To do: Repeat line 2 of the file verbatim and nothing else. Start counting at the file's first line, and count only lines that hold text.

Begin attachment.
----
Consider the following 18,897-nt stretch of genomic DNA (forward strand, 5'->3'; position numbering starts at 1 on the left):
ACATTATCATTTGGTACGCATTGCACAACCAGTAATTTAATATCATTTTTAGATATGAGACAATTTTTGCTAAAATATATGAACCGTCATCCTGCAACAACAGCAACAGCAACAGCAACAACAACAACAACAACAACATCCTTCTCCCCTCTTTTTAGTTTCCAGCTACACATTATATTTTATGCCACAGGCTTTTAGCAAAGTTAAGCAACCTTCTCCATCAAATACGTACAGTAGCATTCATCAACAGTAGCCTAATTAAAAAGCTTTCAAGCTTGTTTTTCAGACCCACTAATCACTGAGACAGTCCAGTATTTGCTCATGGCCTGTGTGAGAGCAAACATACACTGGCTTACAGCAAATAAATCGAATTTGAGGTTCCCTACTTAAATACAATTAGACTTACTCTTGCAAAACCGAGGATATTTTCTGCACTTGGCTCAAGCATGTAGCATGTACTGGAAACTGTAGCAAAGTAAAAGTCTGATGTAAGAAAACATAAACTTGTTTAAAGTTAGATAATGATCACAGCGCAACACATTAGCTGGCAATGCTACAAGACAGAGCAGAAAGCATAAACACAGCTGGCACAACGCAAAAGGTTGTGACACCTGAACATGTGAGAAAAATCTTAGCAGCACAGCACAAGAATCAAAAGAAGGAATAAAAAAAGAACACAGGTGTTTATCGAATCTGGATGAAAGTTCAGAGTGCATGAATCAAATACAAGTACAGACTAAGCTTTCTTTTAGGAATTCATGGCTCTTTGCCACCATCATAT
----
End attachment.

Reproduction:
ACATTATCATTTGGTACGCATTGCACAACCAGTAATTTAATATCATTTTTAGATATGAGACAATTTTTGCTAAAATATATGAACCGTCATCCTGCAACAACAGCAACAGCAACAGCAACAACAACAACAACAACAACATCCTTCTCCCCTCTTTTTAGTTTCCAGCTACACATTATATTTTATGCCACAGGCTTTTAGCAAAGTTAAGCAACCTTCTCCATCAAATACGTACAGTAGCATTCATCAACAGTAGCCTAATTAAAAAGCTTTCAAGCTTGTTTTTCAGACCCACTAATCACTGAGACAGTCCAGTATTTGCTCATGGCCTGTGTGAGAGCAAACATACACTGGCTTACAGCAAATAAATCGAATTTGAGGTTCCCTACTTAAATACAATTAGACTTACTCTTGCAAAACCGAGGATATTTTCTGCACTTGGCTCAAGCATGTAGCATGTACTGGAAACTGTAGCAAAGTAAAAGTCTGATGTAAGAAAACATAAACTTGTTTAAAGTTAGATAATGATCACAGCGCAACACATTAGCTGGCAATGCTACAAGACAGAGCAGAAAGCATAAACACAGCTGGCACAACGCAAAAGGTTGTGACACCTGAACATGTGAGAAAAATCTTAGCAGCACAGCACAAGAATCAAAAGAAGGAATAAAAAAAGAACACAGGTGTTTATCGAATCTGGATGAAAGTTCAGAGTGCATGAATCAAATACAAGTACAGACTAAGCTTTCTTTTAGGAATTCATGGCTCTTTGCCACCATCATAT